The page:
May 23rd was my parent’s anniversary. They would have been married 70 years. They nearly made it to 50 before my father died and considering that my father was 32 and my mother 29 when they married, that isn’t half bad.
70 years ago America and Europe were in the middle of a world war. My father, an English immigrant, was one of the many drafted for said war, sent not, as he hoped, back to England for eventual posting to France, but to the Philippines. My parents married just before he was sent overseas, having met a couple of years before in night school. This is what I knew, what my parents (mostly my mother) told me as I was growing up.
Kay in front of home
Some years after my father died, in 199,1 I came across a box of letters in the spare bedroom closet of their condominium as I was sorting out the room for my increasingly frail mother. To my surprise they contained literally hundreds of letters written during the war years between my mother and my father. Amazing. Amazing in the sense that I never knew she had them. This was a mother who was always showing me memorabilia from the past, wedding gown, photo albums, cards, and sharing stories again and again from her experiences and even stories that she’d gleaned from my father’s family of his own childhood. Also, as a child my sister and I would rummage in her sacrosanct closet to ferret out old clothes to dress up in when she was out. I’d never seen them there. My mother was a hoarder so there was always boxes stuffed everywhere and my sister and I tried to leave no box unplundered, curious as we were.
As a historian and archivist I was thrilled. Here in my very own family was a cubic foot of genuine raw archives material. Not just a bunch of Christmas cards and photos scattered in boxes (those I knew about), but letters still in their envelopes. But it was clear it was something my mother didn’t want to share. I never said a word to her that I’d seen them, just bundled them back into the closet.
Some years later, when she was dying in a nursing home I had to clean out the condominium in order to sell it and found the box still in the closet, untouched. I took the box home (along with a load of other things I didn’t know what to do with) and there they sat for a few weeks. Eventually, the archivist in me had to look through them, if only to see what was there and to organize them. I put them in chronological order, first my mother’s letters and then my fathers. I opened the first one of my mother’s and read, the historian eager to see social history of the war period from the home front.
‘ Oct 14, 1942
I just arrived home from work to find your letter and the films. I don’t know quite what I should say but I do know how I fell and that it’s just as you do. I don’t know quite what has happened. Life was going on so smoothly and suddenly everything is so complicated. I’ve thought until my head’s in a whirl. I was going to say no when you asked to come see me last week but on implulse I said you might if you w ished. Even so nothing would have changed if you hadn’t kissed me. You know my reputation is one of independence, of being a ‘man hater’because I won’t go out with every man who asks me. Of course I’m not really but I don’t, nor never have, gone off the deep end aboaut this one and that one. I told you I was once in love with someone who didn’t return it. Well that experience left me somewhat afraid of being hurt so I always kept my feelings in check. But whatever this was I was taken completely by surprise. So don’t blame yourself for ‘dozing’ as you say. It was probably as much my fault as yours and it was probably meant to be this way any how.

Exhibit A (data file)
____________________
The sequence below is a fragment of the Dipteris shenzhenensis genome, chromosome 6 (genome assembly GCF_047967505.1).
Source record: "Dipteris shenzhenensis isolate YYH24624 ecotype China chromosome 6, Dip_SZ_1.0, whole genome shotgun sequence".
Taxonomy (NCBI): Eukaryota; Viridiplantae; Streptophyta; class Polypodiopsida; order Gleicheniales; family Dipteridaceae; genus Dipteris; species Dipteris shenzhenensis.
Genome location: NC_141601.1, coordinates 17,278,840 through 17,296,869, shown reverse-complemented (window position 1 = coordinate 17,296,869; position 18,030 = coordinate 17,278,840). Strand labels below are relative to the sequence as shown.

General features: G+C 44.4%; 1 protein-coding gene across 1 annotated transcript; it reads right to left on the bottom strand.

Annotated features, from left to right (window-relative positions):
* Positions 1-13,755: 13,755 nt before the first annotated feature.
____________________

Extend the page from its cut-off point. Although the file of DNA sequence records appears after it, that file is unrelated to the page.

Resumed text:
I’ll answer every letter you send me if I have to write them at work as Gladys does [friend]. She incidentally has been laughing at me all week and saying she knows something happened to me last Sunday because I was all right when I left her on Saturday and the phone call on Monday made her certain something was up. But I don’t care what she says.
Goodbye until the next time. Thanks for everything.
What I read was my mother and not my mother. It was a different view of my mother, in some ways. And it struck me how much we see our family members through the prism of their role in our lives and how our relationship with them can affect so much our perception of them as a person. This is obvious of course, but nevertheless we still unconsciously assume we know our parents.
In any case it stopped me from reading more. With my mother dying and the pressure of folding up her affairs even before she had gone I wasn’t ready to change or discover more about her and my father. In the ensuing 13 years I have moved overseas, first to England and then Ireland, renovated a farm house and dealt with many other things and still the box (archival acid-free) remained unopened.
Amid all the WWII anniversaries and commemorations of the last few years is now the time to go through those letters and read them? It’s something I now think and wonder how it might change my understanding of my parents who had a complex relationship. I don’t know, we’ll see.
Kristin Gleeson is a writer, artist and musician who lives in the west of Ireland in the Gaeltacht.
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